We need first aid training!

Discussion in 'NM- High Desert Cruisers' started by alia176, Jan 10, 2010.

  1. alia176

    alia176

    Messages:
    10,517
    Albums:
    1
    Likes Received:
    918
    Joined:
    Aug 21, 2003
    Location:
    Tijeras, NM
    Yeah me too. Now that I'm working locally, I may have the time to take an actual class that Cy offers. Oh yeah, I'd like the S&R/doomsday scenario/nuclear holocaust/wall street crashing/ survival training too if possible :D
     
    Last edited: Jan 12, 2010
  2. Beowulf

    Beowulf

    Messages:
    12,529
    Likes Received:
    55
    Joined:
    Mar 27, 2003
    Location:
    Somewhere in the foothills...
    Apocalypse Man

    All ya need to know. :D

    -Mike-
     
  3. sirenmoses

    sirenmoses

    Messages:
    3,284
    Likes Received:
    4
    Joined:
    Dec 12, 2006
    Location:
    7400', central NM
    I've had the WFR, and it is bomb-diggity! Perfect for the type of things that could happen on club runs. Only drawback is that it's kinda spendy. I'd take it again.


    FWIW, I had an airline steward tell me that when they ask for medical help, they hope to get an EMT or Paramedic rather than any type of Dr.
     
  4. Beowulf

    Beowulf

    Messages:
    12,529
    Likes Received:
    55
    Joined:
    Mar 27, 2003
    Location:
    Somewhere in the foothills...
    If I ever need help I want TroutRunner there... preferably unarmed. :D

    -Mike-
     
  5. TroutRunner

    TroutRunner

    Messages:
    1,159
    Likes Received:
    40
    Joined:
    Oct 26, 2005
    Location:
    Farmington, NM
    I got your back B!

    From my perspective there are 2 trains of thought when it comes to wilderness medicine. I'm talking way out there.

    1. Do as much as you can to keep someone going until you get to a real place to help them.

    2. Those who are gonna die...will. Those who aren't gonna die...won't.

    Number 2 is a quote from a guy named Howard Donner. He’s an ER doc who was expedition doc for NOVA Everest trips and was a consultant to NASA for space exploration regarding medical problems. It doesn’t get more “wild” than space. NASA had plans for all kinds of crazy medical stuff and he told them Number 2. It was years ago since I heard Donner speak, but you all get the gist.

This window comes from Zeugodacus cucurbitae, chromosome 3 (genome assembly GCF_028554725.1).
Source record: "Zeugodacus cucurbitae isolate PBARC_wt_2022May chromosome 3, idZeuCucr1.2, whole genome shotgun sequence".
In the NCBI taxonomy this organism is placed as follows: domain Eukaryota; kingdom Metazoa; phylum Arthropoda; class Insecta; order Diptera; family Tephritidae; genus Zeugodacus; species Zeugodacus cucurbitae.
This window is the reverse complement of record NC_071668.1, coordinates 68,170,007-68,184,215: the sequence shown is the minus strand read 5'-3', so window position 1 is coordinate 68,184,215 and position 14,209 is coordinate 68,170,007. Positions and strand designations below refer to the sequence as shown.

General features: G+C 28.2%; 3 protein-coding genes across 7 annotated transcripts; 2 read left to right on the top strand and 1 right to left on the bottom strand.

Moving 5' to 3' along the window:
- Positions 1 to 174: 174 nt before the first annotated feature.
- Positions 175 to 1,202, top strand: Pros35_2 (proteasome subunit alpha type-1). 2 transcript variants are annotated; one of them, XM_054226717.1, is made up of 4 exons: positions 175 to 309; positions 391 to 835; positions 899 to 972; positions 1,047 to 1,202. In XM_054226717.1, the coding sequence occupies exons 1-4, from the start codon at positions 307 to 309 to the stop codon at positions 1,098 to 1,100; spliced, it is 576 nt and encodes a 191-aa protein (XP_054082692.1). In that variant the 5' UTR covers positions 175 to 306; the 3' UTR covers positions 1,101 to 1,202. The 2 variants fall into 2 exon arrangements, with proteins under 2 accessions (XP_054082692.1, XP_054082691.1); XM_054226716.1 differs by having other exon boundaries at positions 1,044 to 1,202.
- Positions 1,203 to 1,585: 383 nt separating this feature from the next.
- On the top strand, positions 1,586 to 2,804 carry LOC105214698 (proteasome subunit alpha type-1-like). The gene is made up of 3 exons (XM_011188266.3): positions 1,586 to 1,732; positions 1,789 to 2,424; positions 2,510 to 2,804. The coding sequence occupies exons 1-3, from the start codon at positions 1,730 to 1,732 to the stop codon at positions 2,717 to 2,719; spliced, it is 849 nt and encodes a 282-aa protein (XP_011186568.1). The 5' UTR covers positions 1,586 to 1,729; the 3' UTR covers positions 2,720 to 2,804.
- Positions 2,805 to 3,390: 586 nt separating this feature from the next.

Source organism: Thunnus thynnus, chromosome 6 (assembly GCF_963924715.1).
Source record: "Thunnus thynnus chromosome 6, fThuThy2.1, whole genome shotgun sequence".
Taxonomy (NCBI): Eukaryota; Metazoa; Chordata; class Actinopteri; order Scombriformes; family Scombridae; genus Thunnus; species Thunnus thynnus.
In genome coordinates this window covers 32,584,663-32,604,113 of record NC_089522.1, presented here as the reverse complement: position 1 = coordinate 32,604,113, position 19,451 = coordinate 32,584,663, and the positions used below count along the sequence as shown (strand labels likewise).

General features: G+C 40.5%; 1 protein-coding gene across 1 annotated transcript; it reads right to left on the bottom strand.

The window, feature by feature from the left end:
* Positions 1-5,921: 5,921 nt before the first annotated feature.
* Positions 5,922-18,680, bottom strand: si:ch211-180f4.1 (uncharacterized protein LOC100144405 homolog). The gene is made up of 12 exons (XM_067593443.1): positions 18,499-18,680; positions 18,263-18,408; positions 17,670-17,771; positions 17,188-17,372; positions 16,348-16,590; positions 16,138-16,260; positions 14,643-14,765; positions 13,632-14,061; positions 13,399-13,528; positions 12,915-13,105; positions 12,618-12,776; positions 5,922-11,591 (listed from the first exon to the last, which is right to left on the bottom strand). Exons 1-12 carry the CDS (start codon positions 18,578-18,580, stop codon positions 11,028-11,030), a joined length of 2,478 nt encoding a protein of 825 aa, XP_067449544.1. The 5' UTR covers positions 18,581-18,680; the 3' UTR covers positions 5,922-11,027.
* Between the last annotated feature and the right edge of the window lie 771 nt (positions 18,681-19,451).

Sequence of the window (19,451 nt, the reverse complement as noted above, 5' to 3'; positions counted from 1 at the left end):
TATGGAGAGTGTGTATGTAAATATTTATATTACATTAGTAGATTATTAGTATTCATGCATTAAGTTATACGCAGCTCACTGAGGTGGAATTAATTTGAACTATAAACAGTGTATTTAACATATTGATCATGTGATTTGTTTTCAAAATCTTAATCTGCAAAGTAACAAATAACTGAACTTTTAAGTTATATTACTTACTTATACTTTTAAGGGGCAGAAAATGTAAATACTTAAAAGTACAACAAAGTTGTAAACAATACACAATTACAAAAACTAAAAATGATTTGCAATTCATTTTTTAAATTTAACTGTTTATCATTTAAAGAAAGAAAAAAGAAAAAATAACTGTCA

I’ve done wilderness training and it is all very fun to practice and go through scenarios prior to having to act in real life. This training is only as good as the med kit your willing to make and carry.

    In reality there is really very little one can do in the woods without extensive kit/medications and proper tools. But there are easy things we can do while out in the field from a wheeling perspective.

    For instance,

    1. Chest Pain/Heart Attack - Take some aspirin. Then high tail it to the nearest help.
    2. Broken Bones - No need to “set” the fracture, build a well padded splint, go to nearest help.
    3. Allergic Reaction - Take some benadryl. You know who you are if you are crazy allergic to stuff, get an epi pen. Then go to the nearest help.
    4. Diabetic Emergency - If you are a diabetic you need to bring medication for your high sugar, you must also bring candy/food/sugar pills for the possibilty of a low sugar event. Then go to nearest help.
    5. Cardiac Arrest - I’m talking no pulse, not breathing. Yes there are situations where an AED (automated external defibrillators) will be useful but they are expensive. In a true cardiac arrest situation in BFE, the AED is the best option to save someone. CPR is cool, but I can’t imagine a good outcome doing CPR in the woods with a long ETA to a road or helicopter. See train of thought number 2 above. If the AED is present and works...then go to nearest help.